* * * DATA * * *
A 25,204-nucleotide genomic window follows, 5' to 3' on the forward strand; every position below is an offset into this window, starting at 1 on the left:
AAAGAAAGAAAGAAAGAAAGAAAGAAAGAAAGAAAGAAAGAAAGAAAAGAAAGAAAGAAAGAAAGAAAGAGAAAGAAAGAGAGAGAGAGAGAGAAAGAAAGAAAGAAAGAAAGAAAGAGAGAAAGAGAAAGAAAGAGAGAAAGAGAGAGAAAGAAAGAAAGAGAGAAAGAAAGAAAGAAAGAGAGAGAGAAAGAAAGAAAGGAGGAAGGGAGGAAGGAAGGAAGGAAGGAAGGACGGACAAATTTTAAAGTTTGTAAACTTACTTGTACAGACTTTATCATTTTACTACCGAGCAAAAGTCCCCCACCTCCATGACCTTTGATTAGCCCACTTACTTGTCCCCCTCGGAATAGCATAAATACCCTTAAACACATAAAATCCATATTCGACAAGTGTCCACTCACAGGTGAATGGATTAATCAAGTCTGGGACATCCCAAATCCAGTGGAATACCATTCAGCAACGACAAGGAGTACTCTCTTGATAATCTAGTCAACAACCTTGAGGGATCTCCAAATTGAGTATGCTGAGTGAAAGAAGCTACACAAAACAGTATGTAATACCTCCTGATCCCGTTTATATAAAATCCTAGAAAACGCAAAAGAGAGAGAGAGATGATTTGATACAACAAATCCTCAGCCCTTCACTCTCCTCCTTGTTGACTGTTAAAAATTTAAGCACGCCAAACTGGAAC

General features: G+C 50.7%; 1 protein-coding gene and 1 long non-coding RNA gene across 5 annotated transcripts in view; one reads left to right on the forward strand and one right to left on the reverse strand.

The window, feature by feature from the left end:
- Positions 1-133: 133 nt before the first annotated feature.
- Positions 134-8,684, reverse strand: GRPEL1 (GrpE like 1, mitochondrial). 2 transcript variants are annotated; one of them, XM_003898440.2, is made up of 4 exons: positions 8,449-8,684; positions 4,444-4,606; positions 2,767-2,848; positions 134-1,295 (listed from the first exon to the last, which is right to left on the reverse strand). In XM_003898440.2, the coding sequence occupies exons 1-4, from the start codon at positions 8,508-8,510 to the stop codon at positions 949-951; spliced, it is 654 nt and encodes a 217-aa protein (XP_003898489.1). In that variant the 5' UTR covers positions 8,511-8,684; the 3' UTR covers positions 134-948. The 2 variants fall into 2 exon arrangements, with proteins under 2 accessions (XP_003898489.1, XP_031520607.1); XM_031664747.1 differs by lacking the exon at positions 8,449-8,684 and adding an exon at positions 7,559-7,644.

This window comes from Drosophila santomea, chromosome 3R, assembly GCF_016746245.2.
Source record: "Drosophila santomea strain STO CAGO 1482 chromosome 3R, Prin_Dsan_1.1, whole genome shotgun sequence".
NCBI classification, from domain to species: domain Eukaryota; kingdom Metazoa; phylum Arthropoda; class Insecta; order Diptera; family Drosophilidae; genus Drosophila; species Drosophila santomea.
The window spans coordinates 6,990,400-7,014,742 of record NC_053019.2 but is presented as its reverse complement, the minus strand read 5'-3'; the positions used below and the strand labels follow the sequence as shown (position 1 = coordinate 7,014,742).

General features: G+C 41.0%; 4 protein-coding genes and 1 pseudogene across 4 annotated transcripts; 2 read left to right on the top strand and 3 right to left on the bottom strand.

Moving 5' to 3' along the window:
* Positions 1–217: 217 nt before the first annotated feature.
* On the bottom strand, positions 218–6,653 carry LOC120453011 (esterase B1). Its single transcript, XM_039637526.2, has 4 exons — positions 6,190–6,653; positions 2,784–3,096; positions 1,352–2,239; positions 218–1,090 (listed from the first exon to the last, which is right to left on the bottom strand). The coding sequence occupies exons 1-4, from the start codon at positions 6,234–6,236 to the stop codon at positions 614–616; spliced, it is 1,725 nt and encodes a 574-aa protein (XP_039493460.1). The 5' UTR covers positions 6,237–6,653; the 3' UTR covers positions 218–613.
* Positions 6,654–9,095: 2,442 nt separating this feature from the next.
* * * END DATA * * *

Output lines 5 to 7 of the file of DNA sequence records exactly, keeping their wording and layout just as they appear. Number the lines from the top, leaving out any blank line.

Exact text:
- Positions 1-133: 133 nt before the first annotated feature.
- Positions 134-8,684, reverse strand: GRPEL1 (GrpE like 1, mitochondrial). 2 transcript variants are annotated; one of them, XM_003898440.2, is made up of 4 exons: positions 8,449-8,684; positions 4,444-4,606; positions 2,767-2,848; positions 134-1,295 (listed from the first exon to the last, which is right to left on the reverse strand). In XM_003898440.2, the coding sequence occupies exons 1-4, from the start codon at positions 8,508-8,510 to the stop codon at positions 949-951; spliced, it is 654 nt and encodes a 217-aa protein (XP_003898489.1). In that variant the 5' UTR covers positions 8,511-8,684; the 3' UTR covers positions 134-948. The 2 variants fall into 2 exon arrangements, with proteins under 2 accessions (XP_003898489.1, XP_031520607.1); XM_031664747.1 differs by lacking the exon at positions 8,449-8,684 and adding an exon at positions 7,559-7,644.

This window comes from Drosophila santomea, chromosome 3R, assembly GCF_016746245.2.